Reporters without Borders (RSF) is right to express outrage over President-elect Rodrigo Duterte’s remarks on the murders of Filipino journalists. Its call for Philippine media to boycott his press conferences is dead wrong. So is the suggestion to use the law on defamation (libel or slander in this country) against Mr. Duterte.
The international organization was reacting to this particular line of Mr. Duterte: If you’re not a bad journalist, you won’t get killed. That was a line repeated thrice in his rambling harangue, each time said with greater intensity.
Media did not misinterpret, Mr. Duterte, nor take him out of context.
Media groups, in their investigations into the 174 murders of journalists, have pointed out allegations of corruption against some of the victims and the unjust economic systems in media that make colleagues vulnerable to corruption.
There are laws that cover erring media practitioners. Murder is a crime; there is no excuse for it.
Most journalist victims died in the line of duty. It is not true that only the bad eggs are hunted.
Most victims were murdered for exposing corruption and actions threatening local communities, including human rights violations, the sale of narcotics, the proliferation of illegal gambling, illegal logging and abusive mining practices.
When state agents commit the crime – and majority of suspects in the killings of journalists are active or retired law enforces, and local officials and/or their henchmen – the situation grows worse.
Hundreds of human rights workers, judges, political activists and environmentalists have been slain for many of the same issues that journalists die for.
There is no downplaying the gravity of Mr. Duterte’s statements.
But for RSF to suggest that Philippine media organizations bring defamation lawsuits against Mr. Duterte is mind-boggling.
“Duterte should nonetheless be pleased by the existence of these laws because without them he would also be exposed to violent repercussions, according to his own words. We urge organizations that represent the media to not overlook comments of this kind and to bring lawsuits. We also urge the media to boycott the Duterte administration’s news conferences until the media community gets a public apology.” — RSF
Hasn’t RSF kept track of our long campaign to decriminalize libel? Did it not monitor the threat represented by the Anti-Cybercrime Law, which increases the penalty for the crime?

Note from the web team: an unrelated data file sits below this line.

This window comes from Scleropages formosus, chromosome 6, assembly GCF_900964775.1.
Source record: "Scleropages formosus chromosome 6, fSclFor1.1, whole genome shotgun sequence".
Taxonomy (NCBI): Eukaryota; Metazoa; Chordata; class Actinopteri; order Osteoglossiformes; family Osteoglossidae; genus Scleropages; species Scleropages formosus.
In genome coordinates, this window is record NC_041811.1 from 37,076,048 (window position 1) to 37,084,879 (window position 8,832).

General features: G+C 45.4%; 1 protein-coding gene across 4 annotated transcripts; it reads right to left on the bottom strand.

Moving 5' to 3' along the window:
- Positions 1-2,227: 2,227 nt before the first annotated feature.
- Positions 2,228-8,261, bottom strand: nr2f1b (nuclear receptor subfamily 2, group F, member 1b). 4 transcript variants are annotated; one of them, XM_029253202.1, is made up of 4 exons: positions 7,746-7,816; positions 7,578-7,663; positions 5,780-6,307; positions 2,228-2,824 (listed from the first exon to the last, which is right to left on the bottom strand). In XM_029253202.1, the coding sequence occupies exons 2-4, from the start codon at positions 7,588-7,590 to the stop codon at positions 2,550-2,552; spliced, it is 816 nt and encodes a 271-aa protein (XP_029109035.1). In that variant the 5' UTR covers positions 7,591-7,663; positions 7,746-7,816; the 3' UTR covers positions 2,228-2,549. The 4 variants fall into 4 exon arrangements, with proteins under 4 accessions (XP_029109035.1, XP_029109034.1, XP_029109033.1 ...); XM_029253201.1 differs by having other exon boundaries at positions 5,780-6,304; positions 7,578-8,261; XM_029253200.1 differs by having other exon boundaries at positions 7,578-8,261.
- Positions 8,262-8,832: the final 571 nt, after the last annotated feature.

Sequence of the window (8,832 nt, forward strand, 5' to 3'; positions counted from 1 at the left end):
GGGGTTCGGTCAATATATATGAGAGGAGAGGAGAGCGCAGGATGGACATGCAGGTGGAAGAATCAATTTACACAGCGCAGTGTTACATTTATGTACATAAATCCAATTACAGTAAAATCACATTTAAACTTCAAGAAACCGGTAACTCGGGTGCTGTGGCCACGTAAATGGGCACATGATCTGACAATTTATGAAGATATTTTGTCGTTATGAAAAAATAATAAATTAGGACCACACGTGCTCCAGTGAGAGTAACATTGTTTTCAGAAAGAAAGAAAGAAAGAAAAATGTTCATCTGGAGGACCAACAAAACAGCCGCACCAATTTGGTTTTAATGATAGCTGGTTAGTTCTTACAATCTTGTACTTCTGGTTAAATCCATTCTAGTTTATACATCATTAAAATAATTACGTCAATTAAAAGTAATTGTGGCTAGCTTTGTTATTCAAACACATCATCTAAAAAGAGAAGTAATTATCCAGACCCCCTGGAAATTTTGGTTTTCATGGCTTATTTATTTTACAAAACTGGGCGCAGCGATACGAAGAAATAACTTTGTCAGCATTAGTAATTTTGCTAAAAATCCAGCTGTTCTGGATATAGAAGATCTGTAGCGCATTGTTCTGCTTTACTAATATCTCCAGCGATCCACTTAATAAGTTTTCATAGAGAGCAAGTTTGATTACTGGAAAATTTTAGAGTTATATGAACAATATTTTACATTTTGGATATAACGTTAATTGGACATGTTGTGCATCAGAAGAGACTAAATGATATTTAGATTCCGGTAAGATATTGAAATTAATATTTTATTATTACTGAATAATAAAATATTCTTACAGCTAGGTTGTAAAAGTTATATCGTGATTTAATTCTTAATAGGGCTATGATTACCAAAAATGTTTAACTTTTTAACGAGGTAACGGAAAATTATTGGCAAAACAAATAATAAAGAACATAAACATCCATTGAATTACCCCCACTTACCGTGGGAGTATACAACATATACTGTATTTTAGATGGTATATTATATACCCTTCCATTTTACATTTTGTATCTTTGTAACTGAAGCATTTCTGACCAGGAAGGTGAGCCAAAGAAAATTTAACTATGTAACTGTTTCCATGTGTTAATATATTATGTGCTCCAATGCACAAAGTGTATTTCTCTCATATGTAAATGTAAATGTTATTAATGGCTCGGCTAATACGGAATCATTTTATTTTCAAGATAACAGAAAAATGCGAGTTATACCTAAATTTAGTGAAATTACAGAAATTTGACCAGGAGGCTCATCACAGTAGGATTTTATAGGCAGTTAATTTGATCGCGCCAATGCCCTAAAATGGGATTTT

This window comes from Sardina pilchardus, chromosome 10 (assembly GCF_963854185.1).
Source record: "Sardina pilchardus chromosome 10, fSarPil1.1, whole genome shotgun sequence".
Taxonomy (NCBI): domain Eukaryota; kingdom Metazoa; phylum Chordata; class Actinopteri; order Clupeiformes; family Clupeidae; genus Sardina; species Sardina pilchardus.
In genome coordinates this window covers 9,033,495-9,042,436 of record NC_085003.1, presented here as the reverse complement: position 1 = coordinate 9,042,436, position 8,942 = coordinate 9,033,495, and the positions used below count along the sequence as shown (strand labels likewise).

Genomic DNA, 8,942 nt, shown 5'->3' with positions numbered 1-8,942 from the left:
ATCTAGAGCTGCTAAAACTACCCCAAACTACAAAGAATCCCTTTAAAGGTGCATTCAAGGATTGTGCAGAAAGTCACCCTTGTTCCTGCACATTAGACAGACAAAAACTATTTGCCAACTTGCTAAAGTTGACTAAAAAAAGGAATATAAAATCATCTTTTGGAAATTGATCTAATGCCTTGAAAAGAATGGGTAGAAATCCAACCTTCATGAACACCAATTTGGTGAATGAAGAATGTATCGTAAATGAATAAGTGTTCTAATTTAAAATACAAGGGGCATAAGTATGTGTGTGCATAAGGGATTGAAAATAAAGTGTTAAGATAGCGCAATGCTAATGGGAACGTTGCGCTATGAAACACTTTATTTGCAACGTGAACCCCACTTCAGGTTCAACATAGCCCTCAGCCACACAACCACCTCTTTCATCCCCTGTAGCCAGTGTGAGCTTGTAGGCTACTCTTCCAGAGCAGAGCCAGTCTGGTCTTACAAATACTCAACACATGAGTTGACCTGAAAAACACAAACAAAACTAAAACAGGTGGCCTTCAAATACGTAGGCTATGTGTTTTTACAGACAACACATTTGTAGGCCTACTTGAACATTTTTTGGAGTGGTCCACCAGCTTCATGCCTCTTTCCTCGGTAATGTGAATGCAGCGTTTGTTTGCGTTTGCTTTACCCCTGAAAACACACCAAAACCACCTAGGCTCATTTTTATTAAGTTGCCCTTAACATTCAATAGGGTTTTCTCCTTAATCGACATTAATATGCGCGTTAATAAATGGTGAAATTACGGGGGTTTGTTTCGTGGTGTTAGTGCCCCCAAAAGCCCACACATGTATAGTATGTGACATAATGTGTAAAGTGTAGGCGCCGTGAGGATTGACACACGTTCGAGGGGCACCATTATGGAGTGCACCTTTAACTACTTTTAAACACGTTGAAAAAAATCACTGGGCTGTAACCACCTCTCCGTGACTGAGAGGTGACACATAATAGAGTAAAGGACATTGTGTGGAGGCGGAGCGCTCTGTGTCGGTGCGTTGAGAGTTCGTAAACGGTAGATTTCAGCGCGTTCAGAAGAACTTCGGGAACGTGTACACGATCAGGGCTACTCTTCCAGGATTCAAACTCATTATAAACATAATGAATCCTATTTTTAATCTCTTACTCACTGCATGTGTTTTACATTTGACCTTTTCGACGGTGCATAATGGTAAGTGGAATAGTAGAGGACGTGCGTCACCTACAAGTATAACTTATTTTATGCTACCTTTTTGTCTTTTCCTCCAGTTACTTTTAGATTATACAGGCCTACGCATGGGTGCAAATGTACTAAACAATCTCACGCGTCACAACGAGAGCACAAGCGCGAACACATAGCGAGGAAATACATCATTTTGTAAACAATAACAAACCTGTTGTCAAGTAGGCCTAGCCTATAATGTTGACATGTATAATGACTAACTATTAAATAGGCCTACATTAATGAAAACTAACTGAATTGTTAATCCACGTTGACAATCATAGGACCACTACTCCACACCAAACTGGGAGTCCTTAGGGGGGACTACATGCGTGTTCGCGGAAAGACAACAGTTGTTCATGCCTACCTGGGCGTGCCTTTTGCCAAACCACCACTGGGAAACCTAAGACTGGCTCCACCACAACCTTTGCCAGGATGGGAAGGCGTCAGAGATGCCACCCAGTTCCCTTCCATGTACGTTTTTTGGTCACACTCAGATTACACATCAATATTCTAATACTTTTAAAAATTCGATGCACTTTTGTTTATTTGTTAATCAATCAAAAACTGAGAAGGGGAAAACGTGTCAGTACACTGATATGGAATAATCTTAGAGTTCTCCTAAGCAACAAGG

I do not want this used on me, on citizen journalists, or the 40 million Filipinos on social media.Why would I use it against a critic, even if he happens to be the President-elect?
I am a member, formerly chairperson, of the National Union of Journalists of the Philippines (NUJP), which campaigns to drop libel as a crime. Around the world, media groups are battling to decriminalize defamation. RSF should know that.
The late Jun Pala’s family, on the other hand, or other heirs of slain journalists, can choose this course.
Grounds for boycott?
A boycott by journalists is tantamount to a strike against both news sources and the people we serve.
A media boycott should be used only when our physical safety or ability to gather, process and disseminate the news, are in direct danger due to the actions of news sources.
The President-elect’s remarks present a general danger — especially if people with axes to grind see his views as a green light to go after journalists perceived as erring. These remarks do not yet represent a direct threat as, say, censorship does.
His catcalling and leering, however, are direct threats to well-being of women reporters — that is why there are laws on sexual harassment in the workplace.
Mr Duterte MUST apologize with no excuses for that, and pledge not to display such behavior. GMA7 reporter Mariz Umali has enough grounds to file a legal complaint. RSF did not mention her case.
Mr. Duterte uses extremely colorful language. But other chiefs of state, including outgoing President Benigno Aquino III have used similar lines. That does not excuse the President-elect. And media groups have spoken up as they always have.
The Philippine media did not boycott former Presidents Joseph Estrada and Gloria Macapagal-Arroyo when they directly attacked us.
The first pressured owners of one national daily into selling it to his political allies. Mr. Estrada also prodded business cronies to boycott a hard-hitting newspaper.
Mrs. Arroyo took on emergency powers, padlocking a newspaper and arresting outspoken critics. The Armed Forces and the police went around the country, providing schools and communities with a list of “enemies of the state” – which included the name media organizations, including the NUJP.